Ardern: We also– As our fiscal plan demonstrated, which we talked about a few weeks ago, that there is a little headroom already. And keeping in mind on the 23rd of August we also have the PREFU. Government projections at the moment suggest that there will be a little bit of extra headroom provided by the PREFU. So we’ll be taking our time to look at where we’re at then. It’s very hard for us to commit without knowing what the books will look like. And I imagine the public will expect us to make sure that we’ve got all the information before we make any spending decisions.
Davis: Can I just butt in there. Because when we reduce the prison population by 30%, as we say, that’s going to free up hundreds of millions of dollars as well.
That takes time, though, doesn’t it? Even you can see that that takes time. And your first policy cab off the rank is going to be an announcement about infrastructure this weekend happening in Auckland. So that’s going to be rail to the airport. How much is that going to cost you?
Ardern: Look, people can guesstimate about what that announcement might be, and it’s certainly fair to say that we’ve been advocates of rail to the airport, most certainly. The government’s talked about that being delivered within the next, you know– by three decades.
Yeah, but Phil Twyford has publically said Labour wants this now, so I’m picking it’s rail to the airport.
Ardern: Oh, you can probably put a wager on that if you’d like, but you’ll have to wait and see till tomorrow.
The details.
Ardern: The full plan. The full plan. But what I can say is that we’ll also, while we’re announcing that, talk about our plans to make sure that that’s deliverable. People want to see that if we’re going to talk about delivering something, that we’ve got a plan to do it, that we’ve got a way to ensure that the spending is available for that infrastructure. Big difference between us and National, and as we set out again in those Budget Responsibility Rules, is that we will focus on long-term investment. That includes infrastructure.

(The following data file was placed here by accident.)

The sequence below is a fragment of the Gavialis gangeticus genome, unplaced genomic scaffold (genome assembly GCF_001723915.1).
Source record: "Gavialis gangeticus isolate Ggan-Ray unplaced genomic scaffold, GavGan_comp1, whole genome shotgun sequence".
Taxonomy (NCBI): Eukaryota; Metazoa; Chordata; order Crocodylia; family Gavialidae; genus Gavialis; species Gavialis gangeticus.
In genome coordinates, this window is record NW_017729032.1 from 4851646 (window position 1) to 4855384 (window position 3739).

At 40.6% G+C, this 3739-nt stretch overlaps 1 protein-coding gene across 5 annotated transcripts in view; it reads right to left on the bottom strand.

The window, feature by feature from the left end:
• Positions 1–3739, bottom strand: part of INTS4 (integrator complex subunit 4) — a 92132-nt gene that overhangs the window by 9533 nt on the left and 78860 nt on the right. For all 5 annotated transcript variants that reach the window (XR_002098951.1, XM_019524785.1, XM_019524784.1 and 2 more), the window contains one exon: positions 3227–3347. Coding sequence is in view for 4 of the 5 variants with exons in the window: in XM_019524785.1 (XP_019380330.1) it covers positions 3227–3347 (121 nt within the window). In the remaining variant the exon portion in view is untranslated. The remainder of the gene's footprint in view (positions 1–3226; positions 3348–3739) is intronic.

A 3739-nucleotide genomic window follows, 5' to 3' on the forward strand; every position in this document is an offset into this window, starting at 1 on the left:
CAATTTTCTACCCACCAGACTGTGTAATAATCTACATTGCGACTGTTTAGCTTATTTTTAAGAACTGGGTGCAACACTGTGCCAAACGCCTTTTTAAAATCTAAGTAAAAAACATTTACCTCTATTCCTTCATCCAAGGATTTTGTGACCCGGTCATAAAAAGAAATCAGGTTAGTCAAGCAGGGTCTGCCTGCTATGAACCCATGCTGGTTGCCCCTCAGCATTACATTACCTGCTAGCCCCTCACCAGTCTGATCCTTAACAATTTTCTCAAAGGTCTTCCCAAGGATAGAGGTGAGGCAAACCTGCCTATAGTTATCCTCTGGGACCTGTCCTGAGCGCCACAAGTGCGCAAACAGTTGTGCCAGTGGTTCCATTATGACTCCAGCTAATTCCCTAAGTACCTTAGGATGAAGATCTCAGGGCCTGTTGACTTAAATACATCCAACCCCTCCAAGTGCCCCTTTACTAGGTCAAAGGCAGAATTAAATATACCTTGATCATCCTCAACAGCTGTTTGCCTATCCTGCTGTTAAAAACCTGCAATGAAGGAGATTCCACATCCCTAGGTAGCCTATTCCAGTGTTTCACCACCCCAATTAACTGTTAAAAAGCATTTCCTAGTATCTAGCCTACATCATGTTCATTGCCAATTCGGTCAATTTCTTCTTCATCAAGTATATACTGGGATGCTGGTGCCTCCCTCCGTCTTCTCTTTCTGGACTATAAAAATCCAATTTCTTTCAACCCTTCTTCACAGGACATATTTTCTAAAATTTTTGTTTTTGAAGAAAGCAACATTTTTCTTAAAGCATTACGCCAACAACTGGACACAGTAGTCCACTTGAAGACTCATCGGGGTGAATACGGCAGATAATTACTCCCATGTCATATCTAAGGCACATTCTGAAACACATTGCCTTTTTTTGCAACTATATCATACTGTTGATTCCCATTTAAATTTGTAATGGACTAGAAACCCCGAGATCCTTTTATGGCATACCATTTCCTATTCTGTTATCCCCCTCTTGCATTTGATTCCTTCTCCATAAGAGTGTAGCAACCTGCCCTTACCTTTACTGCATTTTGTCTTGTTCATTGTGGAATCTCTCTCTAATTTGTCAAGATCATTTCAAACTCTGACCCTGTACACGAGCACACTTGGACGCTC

OK, so rail to the airport in the first term?
Ardern: I’m not giving away anything until we have a chance to make an announcement on our terms, and that will be tomorrow.
OK. Mr Davis, Te Tai Tokerau. Hone Harawira is offering voters a two-for-one deal.
Davis: There’s no deal.
Hang on. That’s what he’s offering. I’m telling you what he’s offering. They can back you and get you on the list. They can back him in the electorate and get both of you. That sounds like a good deal for Maori, doesn’t it?
Davis: The Tai Tokerau need quality not quantity.
So what?
Davis: Look, I’ll stand my record of the last three years up against anything in theprevious nine years. The biggest issue in the Tai Tokerau at the last election was Statoil. Well, they’ve disappeared. There’s Serco. They’re gone. There’s the Minister of Corrections. He went. There’s all the work around detention centres.
But you’re on the list. They’re going to get you anyway. They can have Hone Harawira as well.
Davis: That’s what I’m saying is quality over quantity. And, you know, he’s yesterday’s news. I don’t think he has anything positive to offer. And if that’s his only campaign cry – two for one – it’s a waste of time because they could get a deputy prime minister or a deputy leader in the government as well as the MP for Tai Tokerau. So that’s the two for one.
OK, well, while we’re talking about the Maori seats, Winston Peters– This is another one of Winston’s bottom lines is to have a referendum on the Maori seats. Would you pay that price? Would you be prepared to pay that price to get into government?
Davis: We’re not going to have a referendum on Maori seats. It’s off the table.
I see a head shake. A referendum is asking the people. You know, you would find out whether you have to get rid of them or not from the people. Definite no? Even at the price of government?